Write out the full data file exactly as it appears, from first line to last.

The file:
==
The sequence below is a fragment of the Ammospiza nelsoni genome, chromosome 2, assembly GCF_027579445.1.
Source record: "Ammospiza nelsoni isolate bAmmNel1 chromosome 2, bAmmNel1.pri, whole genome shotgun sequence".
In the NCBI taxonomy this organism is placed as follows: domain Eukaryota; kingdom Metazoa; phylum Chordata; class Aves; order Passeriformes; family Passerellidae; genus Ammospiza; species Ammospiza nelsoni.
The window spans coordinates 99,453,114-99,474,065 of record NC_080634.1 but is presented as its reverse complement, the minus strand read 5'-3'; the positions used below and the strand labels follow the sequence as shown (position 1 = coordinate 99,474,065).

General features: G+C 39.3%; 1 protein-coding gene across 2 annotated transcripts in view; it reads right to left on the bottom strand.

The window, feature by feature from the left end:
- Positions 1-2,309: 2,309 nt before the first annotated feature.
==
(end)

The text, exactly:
The sequence below is a fragment of the Ammospiza nelsoni genome, chromosome 2, assembly GCF_027579445.1.
Source record: "Ammospiza nelsoni isolate bAmmNel1 chromosome 2, bAmmNel1.pri, whole genome shotgun sequence".
In the NCBI taxonomy this organism is placed as follows: domain Eukaryota; kingdom Metazoa; phylum Chordata; class Aves; order Passeriformes; family Passerellidae; genus Ammospiza; species Ammospiza nelsoni.
The window spans coordinates 99,453,114-99,474,065 of record NC_080634.1 but is presented as its reverse complement, the minus strand read 5'-3'; the positions used below and the strand labels follow the sequence as shown (position 1 = coordinate 99,474,065).

General features: G+C 39.3%; 1 protein-coding gene across 2 annotated transcripts in view; it reads right to left on the bottom strand.

The window, feature by feature from the left end:
- Positions 1-2,309: 2,309 nt before the first annotated feature.